Most discussion by lawyers and bar associations regarding the fine points of how legal ethics rules apply to social media serves no one — neither lawyers nor the people we serve.

The latest comes from the New York County Lawyers Association (“NYCLA”) and the Association of the Bar of the City of New York (“City Bar”) spending countless hours pontificating issues such as how to determine whether LinkedIn is advertising or not and what is a reasonable period of time within which to require lawyers to check their LinkedIn profiles to see if someone left an endorsement which describes a lawyer as a specialist — God forbid.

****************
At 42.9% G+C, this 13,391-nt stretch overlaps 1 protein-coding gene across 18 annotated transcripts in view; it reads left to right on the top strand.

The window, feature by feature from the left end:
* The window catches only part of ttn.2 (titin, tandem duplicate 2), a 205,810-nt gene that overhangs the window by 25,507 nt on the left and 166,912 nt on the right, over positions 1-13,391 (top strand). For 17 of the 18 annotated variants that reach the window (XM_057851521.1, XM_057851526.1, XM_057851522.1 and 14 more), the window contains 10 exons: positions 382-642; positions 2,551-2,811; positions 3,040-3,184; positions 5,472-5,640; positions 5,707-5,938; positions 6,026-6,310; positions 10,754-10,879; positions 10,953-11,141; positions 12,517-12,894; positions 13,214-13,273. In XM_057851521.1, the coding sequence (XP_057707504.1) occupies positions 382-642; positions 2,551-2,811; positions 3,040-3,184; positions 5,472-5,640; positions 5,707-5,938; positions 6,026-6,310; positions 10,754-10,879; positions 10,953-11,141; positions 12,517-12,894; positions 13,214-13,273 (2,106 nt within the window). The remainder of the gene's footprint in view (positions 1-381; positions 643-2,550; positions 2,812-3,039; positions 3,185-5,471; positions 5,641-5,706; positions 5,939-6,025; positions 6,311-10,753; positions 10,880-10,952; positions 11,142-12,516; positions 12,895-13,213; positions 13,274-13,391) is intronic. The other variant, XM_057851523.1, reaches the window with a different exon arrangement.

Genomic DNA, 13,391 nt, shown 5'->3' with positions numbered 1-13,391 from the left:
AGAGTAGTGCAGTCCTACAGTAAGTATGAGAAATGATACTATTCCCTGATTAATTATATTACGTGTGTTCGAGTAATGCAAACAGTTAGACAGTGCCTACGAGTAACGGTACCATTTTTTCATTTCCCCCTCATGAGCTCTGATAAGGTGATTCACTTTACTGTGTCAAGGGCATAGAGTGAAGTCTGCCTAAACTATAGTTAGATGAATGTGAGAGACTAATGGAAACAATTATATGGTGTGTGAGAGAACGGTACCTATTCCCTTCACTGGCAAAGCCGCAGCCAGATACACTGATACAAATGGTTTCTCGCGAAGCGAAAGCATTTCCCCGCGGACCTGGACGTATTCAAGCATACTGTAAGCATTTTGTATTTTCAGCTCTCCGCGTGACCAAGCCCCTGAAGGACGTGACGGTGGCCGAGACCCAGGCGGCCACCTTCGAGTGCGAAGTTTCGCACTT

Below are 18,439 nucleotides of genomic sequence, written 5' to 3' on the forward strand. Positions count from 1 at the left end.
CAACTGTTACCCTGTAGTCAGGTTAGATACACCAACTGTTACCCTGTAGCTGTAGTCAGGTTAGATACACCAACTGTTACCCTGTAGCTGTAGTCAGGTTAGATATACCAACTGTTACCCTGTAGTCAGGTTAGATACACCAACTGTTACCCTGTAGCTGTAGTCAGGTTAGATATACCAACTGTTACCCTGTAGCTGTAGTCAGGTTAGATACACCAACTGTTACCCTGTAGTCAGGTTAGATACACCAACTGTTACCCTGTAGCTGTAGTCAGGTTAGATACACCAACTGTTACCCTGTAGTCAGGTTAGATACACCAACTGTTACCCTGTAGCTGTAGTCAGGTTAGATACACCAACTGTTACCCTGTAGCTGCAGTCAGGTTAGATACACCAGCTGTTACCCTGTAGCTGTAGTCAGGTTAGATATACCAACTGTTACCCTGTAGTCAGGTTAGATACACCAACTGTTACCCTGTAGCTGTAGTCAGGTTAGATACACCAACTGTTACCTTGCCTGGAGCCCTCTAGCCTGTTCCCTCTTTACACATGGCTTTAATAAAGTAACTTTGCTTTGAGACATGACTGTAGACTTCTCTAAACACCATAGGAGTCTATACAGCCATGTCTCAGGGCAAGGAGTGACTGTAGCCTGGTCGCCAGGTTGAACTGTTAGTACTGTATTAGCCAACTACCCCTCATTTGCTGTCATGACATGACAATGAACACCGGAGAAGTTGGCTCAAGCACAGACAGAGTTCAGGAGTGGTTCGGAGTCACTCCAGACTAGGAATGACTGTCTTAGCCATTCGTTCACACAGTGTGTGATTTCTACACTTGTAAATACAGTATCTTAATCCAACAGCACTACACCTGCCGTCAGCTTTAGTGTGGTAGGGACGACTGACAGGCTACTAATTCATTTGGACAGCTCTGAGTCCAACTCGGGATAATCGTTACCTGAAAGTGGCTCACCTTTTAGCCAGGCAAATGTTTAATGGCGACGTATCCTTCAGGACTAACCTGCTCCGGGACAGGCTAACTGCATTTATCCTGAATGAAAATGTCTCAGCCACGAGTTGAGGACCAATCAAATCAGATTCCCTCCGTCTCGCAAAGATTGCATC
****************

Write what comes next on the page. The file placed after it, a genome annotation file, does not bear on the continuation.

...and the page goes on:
Lawyers have been using LinkedIn for a long time without any problem. Lawyers with these bar associations looking for something to do now study whether and how lawyers ought to use LinkedIn? C’mon.

Catherine Foti adds to the silliness in reporting that thanks to a the action of these bar associations LinkedIn is now less risky for lawyers to use.

Lawyers ought to be looking for ways to act like the people they serve. Anyone regulating lawyers ought to be looking to support ways for lawyers to get out and connect with people, not look at ways to chill lawyers from engaging folks online.

Image courtesy for Flickr by Craig Sunter